Archive for the ‘Adventure’ Category

Despite growing up on Hawaii island (a.k.a. the Big Island), I’m continually amazed and inspired by its rawness and awesomeness. It is not only home to that famous national park with its erupting volcano, but also two national historical parks, a national historic site and a national historic trail, all featuring dazzling natural and cultural riches that share Hawaii’s story like nothing else.

This video feature above produced for Hawaiian Airlines Hawaiian Skies inflight entertainment provides some “chicken skin” stories about Hawaii Volcanoes National Park, Kaloko-Honokohau National Historic Park, Ala Kahakai National Historic Trail, Puukohola Heiau National Historic Site, and Puuhonua O Honaunau National Historic Park. It does a great job highlighting what makes each place so special and worthy of a visit.

I hope you enjoy this piece as much as I do. I’m already planning to visit all five parks and trails again the next time I visit my parents on Hawaii island.



I had the incredible opportunity of embarking on the USS Santa Fe Naval submarine as a distinguished guest this past Friday with social media friends Melissa Chang and Burt Lum. I’ll be posting more about the experience over the next week. However, thought I’d post some video (taken with my Canon Rebel EOS T1i) of us spending some time on the “Sail” as we cruised in waters off Oahu’s south shore. This was definitely one of the highlights of the trip for me. After crawling up the hatch, we stood on an area that seemed no bigger than 4′ x 5’…not very much space. Our harness was connected to a safety latch on the sub so in case we fell, we wouldn’t plunge into the Pacific Ocean. It was a beautiful day and and an amazing opportunity.  Truly one of the most incredible experiences I’ve had (another being on an overnight embark on the USS Nimitz last year). Check it out!

Be sure to read about Melissa’s experiences aboard the USS Santa Fe on her Urban Mix Plate blog. Bert is sharing his perspectives on his site. I also have photos that I took posted to my Flickr account. Enjoy!


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When our zipline guides George and Luke joked about it being Joe’s (pictured above) third day up on the mountain strapping guests into their harnesses and sending them flying high through the West Maui mountains, it only made our group of 10 first time zippers that much more anxious. The additional jokes about how the trees below will soften the fall in the unlikely event of an accident only compounded the butterflies in my stomach. But truth be told, we were safe and in good hands and “greenhorn” Joe was an excellent guide. By the time the group reached the third zipline, my butterflies and fear of heights had vanished. Adrenaline had kicked in. This was also the case for the rest of the group.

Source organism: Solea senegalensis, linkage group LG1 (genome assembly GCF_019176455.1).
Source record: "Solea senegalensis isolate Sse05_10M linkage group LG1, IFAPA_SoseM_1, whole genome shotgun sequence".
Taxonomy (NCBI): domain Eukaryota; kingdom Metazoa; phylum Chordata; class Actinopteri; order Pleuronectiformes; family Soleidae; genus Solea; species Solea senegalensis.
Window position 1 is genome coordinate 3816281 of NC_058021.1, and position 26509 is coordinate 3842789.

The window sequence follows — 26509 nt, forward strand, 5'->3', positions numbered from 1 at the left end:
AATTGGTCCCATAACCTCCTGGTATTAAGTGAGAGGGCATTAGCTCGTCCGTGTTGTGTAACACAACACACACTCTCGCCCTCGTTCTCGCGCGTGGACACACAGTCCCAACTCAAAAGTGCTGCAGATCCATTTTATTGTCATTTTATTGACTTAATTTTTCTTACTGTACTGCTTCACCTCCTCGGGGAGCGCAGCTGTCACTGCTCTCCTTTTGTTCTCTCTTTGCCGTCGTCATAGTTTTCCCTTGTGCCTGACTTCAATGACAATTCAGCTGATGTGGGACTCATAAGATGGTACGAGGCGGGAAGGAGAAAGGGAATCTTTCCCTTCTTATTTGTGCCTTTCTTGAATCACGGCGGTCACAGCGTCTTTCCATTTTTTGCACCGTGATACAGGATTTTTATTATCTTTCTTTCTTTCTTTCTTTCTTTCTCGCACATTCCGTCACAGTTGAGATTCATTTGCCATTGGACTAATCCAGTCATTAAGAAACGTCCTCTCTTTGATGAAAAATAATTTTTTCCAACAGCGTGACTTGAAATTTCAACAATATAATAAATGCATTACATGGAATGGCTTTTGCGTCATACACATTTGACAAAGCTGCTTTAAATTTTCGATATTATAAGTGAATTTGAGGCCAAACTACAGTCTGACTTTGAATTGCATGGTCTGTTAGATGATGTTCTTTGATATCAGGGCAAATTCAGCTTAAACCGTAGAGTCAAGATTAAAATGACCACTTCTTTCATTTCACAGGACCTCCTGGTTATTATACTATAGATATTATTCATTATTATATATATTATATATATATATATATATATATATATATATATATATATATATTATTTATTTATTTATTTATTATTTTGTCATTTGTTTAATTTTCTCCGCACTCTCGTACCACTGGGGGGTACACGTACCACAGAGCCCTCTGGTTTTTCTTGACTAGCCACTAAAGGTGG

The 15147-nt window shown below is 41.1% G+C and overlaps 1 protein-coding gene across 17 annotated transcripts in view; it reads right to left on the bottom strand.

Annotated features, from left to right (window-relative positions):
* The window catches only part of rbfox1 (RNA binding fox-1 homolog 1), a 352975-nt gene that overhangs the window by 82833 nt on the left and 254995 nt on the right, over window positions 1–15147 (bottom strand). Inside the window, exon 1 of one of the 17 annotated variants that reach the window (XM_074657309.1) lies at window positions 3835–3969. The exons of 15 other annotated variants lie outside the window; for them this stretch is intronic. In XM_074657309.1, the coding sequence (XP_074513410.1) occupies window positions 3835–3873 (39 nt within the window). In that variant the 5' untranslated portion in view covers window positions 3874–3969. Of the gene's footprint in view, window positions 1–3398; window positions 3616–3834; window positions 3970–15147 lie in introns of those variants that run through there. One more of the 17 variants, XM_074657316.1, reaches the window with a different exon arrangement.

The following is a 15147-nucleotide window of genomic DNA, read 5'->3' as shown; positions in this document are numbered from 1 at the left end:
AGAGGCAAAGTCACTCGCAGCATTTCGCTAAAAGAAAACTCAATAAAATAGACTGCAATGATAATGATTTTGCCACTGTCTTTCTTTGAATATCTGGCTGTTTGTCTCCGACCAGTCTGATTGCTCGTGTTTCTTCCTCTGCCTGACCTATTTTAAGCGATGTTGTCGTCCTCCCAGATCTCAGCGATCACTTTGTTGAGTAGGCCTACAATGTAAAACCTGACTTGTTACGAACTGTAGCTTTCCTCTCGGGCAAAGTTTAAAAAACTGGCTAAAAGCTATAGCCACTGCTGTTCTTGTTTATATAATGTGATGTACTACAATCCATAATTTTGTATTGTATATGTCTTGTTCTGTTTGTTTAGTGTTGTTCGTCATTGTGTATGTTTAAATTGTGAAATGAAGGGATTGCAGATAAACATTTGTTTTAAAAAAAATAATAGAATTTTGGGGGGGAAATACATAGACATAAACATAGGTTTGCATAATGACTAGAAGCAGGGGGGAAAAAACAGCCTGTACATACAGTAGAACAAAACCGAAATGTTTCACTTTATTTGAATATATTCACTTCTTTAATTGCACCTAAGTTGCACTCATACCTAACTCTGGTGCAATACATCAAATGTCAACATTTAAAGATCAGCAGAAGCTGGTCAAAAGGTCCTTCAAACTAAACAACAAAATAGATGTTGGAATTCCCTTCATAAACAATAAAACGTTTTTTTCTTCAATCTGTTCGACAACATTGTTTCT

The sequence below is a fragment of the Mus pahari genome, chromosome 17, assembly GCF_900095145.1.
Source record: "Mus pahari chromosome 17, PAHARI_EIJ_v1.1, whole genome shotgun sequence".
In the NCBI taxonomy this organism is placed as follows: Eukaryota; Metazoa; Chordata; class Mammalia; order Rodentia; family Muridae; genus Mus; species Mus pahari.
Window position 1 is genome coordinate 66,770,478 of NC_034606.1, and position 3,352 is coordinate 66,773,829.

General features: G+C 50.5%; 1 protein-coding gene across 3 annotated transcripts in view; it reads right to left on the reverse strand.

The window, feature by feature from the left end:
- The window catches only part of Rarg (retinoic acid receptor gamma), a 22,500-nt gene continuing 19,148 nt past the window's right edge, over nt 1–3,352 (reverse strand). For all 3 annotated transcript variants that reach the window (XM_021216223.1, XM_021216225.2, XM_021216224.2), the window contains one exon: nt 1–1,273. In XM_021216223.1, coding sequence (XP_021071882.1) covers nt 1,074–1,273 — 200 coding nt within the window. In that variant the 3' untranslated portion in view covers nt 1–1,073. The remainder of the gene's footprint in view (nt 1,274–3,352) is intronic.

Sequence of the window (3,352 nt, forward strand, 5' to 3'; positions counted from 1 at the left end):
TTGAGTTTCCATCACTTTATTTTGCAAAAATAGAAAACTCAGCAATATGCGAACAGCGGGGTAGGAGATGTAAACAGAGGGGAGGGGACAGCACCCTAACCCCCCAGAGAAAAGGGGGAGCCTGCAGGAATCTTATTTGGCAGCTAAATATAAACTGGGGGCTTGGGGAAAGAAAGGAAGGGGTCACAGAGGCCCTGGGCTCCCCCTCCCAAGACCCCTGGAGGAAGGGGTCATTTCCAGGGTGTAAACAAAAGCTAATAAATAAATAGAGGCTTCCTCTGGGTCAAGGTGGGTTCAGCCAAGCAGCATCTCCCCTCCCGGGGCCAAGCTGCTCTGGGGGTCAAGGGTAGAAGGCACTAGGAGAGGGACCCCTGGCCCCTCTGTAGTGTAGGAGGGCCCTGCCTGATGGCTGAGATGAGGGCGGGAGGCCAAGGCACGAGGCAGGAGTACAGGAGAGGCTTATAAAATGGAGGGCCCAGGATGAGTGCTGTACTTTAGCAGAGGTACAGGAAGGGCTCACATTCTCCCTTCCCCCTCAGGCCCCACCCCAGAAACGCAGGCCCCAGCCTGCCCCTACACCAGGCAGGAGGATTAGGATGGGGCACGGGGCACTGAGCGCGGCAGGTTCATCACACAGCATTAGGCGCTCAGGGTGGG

Let’s get a couple things out of the way. I’m not the biggest fan of heights and I’ve never ziplined before. Kelly and her family did the ziplines at Kapalua Adventures earlier this year and had a lot of fun. So my visit to check out a new client Skyline Eco Adventures on Maui a couple weeks ago was one of great excitement and fear. I’d been told by owner Danny Boren and others that their line was one of the more “adventurous” ones on the island. “What the heck did that mean?” I thought to myself. I soon found out after committing to do both of Skyline’s courses – eight zips in Kaanapali in the morning, followed by five zips up on Haleakala in the afternoon – for a total of 13 incredible zipline crossings in one day. Here’s a few photos I took at both courses and a video highlighting some of the fun we had.

As they say, go hard or go home, so I made the most my time on Maui. The three-hour Kaanapali Skyline Adventure course winds its way down Mount Kahalawai over verdant valleys at a leisurely pace with spectacular views of West Maui and Lanai. This would prove to be a great way to start the day. The eight ziplines progressively get longer and faster starting at about 350 feet and ending at over 1,100 feet. But the most exciting and unexpected thing about the experience was the harness system Skyline uses. You’re literally strapped in at you waist and given the freedom to control how you twist and turn down the line by steering with the carabiner.


No two zips are alike…I went down a few straight, sideways, and backwards…which added to the thrill and excitement. The entire group had a great time and gave the tour 20 thumbs up. I documented my Kaanapali adventure on Twitter with commentary and photos which you can find here, here, here, here, here, here, here, here, here, and here.

With my adrenaline still going, I jumped in my rental car and booked it up to the Hakeakala Skyline Tour for another five zips just after noon. This tour was much shorter at one and a half hours and featured a much tighter course in cooler mountain conditions. If you’ve been upcountry on Haleakala, you know the air is much crisper up there. The lines aren’t nearly as long as the Kaanapali course with the longest at just over 750 feet, but the thrill and excitement was just as intense. About a dozen of us took to the course. For most it was their first time. For a handful they had come back to do it again with friends.